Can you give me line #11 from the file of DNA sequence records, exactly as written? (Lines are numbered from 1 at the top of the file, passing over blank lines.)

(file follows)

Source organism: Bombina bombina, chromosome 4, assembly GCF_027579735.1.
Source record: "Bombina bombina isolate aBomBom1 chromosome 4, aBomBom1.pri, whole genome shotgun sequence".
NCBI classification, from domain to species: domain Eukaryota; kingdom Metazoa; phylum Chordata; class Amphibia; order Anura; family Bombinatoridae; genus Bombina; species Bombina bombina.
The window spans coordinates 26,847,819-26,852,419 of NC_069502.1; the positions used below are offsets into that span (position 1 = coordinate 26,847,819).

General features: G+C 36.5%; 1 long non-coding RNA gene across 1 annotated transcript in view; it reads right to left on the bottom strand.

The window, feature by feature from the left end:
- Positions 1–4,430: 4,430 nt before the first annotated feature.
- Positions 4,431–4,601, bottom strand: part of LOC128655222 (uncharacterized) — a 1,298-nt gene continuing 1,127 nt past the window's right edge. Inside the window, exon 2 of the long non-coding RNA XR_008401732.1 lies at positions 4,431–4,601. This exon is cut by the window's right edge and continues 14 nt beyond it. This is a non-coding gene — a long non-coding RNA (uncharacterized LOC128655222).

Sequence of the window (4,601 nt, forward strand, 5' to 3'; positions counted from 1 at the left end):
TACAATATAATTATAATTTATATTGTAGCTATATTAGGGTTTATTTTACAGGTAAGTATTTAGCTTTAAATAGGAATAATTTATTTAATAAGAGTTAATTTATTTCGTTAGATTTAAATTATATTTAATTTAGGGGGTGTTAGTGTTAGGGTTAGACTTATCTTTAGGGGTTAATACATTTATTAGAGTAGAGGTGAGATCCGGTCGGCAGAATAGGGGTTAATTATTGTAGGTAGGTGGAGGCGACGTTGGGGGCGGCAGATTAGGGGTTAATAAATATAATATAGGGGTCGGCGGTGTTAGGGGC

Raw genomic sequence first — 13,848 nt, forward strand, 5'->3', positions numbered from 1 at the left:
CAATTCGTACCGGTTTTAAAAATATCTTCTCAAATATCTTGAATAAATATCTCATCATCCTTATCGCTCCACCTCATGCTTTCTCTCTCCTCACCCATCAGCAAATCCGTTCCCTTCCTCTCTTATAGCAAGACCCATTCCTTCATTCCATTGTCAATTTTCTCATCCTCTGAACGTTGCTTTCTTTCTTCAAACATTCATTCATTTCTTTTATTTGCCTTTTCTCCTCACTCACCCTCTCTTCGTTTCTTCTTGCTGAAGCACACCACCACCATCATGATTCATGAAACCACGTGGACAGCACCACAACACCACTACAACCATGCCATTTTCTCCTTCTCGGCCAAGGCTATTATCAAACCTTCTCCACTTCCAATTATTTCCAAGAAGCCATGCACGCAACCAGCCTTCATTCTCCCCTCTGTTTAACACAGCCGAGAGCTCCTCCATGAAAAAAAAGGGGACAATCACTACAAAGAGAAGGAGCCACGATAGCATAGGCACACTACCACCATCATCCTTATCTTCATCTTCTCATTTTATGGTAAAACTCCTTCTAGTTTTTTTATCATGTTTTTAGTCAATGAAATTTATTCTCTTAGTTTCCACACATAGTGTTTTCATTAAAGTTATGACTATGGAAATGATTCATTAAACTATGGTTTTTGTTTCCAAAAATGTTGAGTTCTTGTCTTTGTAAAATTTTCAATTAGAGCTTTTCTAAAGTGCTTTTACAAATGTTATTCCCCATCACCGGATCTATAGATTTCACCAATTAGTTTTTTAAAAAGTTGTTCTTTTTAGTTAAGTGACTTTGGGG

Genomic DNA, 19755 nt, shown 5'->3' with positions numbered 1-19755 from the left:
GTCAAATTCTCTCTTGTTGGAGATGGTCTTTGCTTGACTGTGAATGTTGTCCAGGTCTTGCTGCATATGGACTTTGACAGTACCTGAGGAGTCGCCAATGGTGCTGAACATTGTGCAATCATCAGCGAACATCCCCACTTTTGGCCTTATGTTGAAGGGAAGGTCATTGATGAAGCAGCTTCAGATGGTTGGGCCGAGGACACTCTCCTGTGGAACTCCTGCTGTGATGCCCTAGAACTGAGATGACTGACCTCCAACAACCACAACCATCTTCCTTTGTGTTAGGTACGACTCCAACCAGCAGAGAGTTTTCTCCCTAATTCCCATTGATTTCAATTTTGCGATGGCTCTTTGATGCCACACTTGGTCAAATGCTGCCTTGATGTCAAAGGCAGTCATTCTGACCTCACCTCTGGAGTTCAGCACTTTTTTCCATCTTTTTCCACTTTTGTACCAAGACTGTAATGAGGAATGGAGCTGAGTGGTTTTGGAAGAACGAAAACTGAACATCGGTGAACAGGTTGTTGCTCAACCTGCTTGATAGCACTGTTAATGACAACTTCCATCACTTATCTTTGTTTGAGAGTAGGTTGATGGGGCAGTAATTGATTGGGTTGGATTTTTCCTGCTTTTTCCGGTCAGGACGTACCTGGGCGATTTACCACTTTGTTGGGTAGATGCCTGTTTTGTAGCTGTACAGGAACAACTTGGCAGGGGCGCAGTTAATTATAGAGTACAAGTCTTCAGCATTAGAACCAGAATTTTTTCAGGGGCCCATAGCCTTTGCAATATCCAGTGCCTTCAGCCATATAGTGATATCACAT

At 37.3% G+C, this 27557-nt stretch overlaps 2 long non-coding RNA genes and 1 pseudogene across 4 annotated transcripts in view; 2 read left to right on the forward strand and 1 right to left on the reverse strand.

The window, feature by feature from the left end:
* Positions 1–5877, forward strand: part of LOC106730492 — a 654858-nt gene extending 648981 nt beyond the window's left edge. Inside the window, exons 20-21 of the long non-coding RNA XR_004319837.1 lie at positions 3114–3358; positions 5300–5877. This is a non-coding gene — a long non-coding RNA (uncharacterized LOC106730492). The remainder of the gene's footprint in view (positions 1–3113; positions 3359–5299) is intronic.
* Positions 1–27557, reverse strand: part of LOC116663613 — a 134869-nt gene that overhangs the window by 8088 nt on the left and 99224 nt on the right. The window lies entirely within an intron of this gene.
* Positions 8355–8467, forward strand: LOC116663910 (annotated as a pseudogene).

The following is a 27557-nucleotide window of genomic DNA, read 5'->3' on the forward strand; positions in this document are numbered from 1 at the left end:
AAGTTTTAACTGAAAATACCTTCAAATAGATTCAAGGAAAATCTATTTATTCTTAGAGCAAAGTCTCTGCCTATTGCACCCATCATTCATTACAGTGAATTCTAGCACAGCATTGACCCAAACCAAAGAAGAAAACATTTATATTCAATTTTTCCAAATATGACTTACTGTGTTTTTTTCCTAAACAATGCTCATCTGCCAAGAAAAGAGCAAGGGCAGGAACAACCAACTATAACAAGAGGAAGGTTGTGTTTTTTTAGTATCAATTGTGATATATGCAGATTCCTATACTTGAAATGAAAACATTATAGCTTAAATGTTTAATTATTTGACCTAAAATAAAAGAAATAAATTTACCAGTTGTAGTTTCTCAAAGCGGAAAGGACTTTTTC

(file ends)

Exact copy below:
Raw genomic sequence first — 13,848 nt, forward strand, 5'->3', positions numbered from 1 at the left: